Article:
Statistic                      Value                    
------------------------------ ------
Network Reads                  79.0
Network Writes                 152.0
Command Queue Length           0.0
Max Command Queue Length       0.0
Worker Threads                 0.0
Max Worker Threads             0.0
Network Threads                0.0
Max Network Threads            0.0
(8 row(s) affected)

The thread information section contains network information and thread information.
Statistic                       Value                    
------------------------------- -----
RA Pages Found in Cache         0.0
RA Pages Placed in Cache        0.0
RA PhysicalI/O                  0.0
Used Slots                      0.0
(4 row(s) affected)

The read ahead section contains information about read ahead access ( where SQL Server reads data pages before it has been requested).
Spinlock Name    Collisions Spins       Spins/Collision          
---------------- ---------- ----------- ---------------
QP_INIT          0          0           0.0
MISC             0          0           0.0
EXT_CACHE        0          0           0.0
DBT_HASH         0          0           0.0
LOCK_FREE_LIST   0          0           0.0
DES_HASH         0          0           0.0
BUF_HASH         0          0           0.0
PSS_XDES         0          0           0.0
PSS              0          0           0.0

. . .

SQL_MGR          0          0           0.0
DROP_TEMPO       0          0           0.0
NHASH_BKT        0          0           0.0
IHASH_BKT        0          0           0.0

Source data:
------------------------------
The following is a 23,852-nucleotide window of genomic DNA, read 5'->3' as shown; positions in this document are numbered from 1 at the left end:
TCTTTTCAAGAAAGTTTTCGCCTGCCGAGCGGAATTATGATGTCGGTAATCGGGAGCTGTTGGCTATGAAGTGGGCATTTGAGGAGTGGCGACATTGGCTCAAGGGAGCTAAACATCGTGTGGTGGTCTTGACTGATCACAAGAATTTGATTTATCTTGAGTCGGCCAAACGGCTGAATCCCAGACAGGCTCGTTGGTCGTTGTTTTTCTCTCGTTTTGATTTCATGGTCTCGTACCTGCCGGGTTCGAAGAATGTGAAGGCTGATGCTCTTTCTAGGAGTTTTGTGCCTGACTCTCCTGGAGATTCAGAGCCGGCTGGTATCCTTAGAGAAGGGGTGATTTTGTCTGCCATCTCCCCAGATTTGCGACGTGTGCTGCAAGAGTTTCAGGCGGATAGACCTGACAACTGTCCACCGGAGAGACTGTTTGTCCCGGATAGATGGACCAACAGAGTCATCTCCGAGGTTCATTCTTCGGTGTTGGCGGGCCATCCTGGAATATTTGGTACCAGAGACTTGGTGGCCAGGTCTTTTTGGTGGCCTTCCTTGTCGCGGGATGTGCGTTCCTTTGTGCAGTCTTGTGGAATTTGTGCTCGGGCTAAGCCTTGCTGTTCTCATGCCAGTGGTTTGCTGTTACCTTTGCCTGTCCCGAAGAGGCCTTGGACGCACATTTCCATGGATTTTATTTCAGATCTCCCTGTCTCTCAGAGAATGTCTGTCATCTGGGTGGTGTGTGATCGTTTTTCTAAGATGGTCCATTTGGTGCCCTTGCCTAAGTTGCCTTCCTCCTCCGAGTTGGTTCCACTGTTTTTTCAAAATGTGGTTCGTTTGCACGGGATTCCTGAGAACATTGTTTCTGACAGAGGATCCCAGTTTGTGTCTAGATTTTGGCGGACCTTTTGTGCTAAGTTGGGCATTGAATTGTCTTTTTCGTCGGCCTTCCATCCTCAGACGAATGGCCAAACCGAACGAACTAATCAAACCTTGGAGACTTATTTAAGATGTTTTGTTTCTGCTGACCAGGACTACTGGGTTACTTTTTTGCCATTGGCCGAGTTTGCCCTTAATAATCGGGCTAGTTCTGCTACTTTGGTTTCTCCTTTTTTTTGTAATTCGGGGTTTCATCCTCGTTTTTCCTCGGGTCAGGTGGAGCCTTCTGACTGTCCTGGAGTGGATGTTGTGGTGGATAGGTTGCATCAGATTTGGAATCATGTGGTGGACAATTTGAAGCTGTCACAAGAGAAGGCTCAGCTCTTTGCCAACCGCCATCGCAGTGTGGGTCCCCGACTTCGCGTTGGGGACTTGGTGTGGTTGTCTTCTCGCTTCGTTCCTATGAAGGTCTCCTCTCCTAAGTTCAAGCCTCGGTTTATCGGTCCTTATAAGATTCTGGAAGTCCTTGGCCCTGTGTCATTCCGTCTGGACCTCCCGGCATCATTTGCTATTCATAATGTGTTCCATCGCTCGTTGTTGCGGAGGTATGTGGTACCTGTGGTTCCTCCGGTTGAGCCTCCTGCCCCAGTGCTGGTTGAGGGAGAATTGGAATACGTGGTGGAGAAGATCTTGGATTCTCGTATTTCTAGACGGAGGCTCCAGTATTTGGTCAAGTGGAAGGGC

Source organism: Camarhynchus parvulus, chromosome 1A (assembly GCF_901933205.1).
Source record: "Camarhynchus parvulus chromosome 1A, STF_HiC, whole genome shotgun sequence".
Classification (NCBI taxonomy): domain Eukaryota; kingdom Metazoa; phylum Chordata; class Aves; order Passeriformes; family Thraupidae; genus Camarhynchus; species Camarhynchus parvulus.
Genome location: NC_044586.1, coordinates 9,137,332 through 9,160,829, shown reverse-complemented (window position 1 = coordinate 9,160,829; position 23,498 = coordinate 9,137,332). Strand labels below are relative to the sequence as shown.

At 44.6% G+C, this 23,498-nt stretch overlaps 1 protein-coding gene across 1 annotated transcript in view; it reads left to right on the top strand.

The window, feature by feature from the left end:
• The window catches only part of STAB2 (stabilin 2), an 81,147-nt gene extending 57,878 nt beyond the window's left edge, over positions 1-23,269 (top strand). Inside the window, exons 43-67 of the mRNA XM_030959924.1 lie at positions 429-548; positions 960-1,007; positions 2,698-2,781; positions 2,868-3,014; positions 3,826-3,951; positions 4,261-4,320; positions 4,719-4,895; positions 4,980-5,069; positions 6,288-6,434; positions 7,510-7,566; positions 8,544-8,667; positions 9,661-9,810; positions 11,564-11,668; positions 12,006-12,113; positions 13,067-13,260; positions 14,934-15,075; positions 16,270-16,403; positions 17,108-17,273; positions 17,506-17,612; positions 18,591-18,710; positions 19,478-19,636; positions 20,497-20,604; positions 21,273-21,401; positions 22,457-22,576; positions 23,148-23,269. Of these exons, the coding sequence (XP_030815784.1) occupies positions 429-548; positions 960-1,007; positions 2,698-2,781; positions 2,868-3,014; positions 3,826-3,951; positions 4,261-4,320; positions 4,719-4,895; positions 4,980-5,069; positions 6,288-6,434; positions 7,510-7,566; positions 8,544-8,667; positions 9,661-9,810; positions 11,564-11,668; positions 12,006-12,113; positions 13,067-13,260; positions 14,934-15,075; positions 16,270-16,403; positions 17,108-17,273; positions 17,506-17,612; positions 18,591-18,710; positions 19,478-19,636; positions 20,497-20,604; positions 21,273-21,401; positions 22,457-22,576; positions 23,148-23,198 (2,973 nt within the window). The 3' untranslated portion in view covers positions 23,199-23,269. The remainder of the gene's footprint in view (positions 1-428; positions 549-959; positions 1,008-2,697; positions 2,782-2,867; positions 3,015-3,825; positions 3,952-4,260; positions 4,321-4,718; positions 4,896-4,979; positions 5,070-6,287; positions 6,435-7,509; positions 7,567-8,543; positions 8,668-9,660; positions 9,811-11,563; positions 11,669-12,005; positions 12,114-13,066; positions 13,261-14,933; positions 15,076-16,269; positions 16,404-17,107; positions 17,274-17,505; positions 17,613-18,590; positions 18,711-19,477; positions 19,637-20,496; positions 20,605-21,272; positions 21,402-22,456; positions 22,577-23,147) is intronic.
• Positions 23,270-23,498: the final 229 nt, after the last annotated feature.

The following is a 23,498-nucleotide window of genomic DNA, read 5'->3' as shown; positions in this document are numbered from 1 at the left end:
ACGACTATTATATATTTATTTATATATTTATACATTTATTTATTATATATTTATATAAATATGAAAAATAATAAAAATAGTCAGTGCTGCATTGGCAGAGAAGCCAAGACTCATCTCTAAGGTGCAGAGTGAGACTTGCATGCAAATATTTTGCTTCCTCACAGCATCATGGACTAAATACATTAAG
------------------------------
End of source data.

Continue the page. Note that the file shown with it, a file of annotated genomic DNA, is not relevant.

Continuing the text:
CACHEOBJ_DBG     0          0           0.0
GHOST_HASH       0          0           0.0
GHOST_FREE       0          0           0.0
ISSRESOURCE      0          0           0.0

(60 row(s) affected)

The spinlock section, for the various item types on which SQL Server places internal locks, keeps track of the number of retries for a lock (spin) and the number of requests that need to retry (collisions).
Wait Type        Requests       Wait Time      Signal Wait Time 
---------------- -------------- -------------- ---------------- 
MISCELLANEOUS    2223.0         3561460.0      3551857.0
LCK_M_SCH_S      0.0            0.0            0.0
LCK_M_SCH_M      0.0            0.0            0.0
LCK_M_IS         0.0            0.0            0.0
LCK_M_SIU        0.0            0.0            0.0
. . .
PAGEIOLATCH_EX   6.0            291.0          0.0
PAGEIOLATCH_SH   93.0           1885.0         10.0
PAGEIOLATCH_UP   0.0            0.0            0.0
NETWORKIO        0.0            0.0            0.0

Total            2330.0         3563646.0      3551867.0

The wait section, for the various items that a task can wait on, keeps track of the number of requests that wait and the total wait time.

dbcc outputbuffer

The dbcc outputbuffer command can be used to look at the network buffer that was last sent to a connection. The syntax is as follows
dbcc outputbuffer (spid)
The output for this command will only display the first 512 bytes that were sent to the client.

Apply, Filter, Sort
1. The memory address that the information is stored in, 2. The octal representation of the output buffer, 3. The ASCII representation of the buffer

dbcc inputbuffer

The command dbcc outputbuffer returns the last output buffer, whereas the command dbcc inputbuffer will return the last buffer sent from a client to dbccinput-buffer-output .
The syntax of dbcc inputbuffer is as follows:
dbcc inputbuffer (spid)
The next lesson will cover the dbcc trace flags[1] that can be used to monitor SQL Servers behavior.
Click the link below to test your knowledge of the dbcc commands presented in this module.
dbcc commands

[1] trace flags: A SQL Server dbcc option that changes the behavior of SQL Server.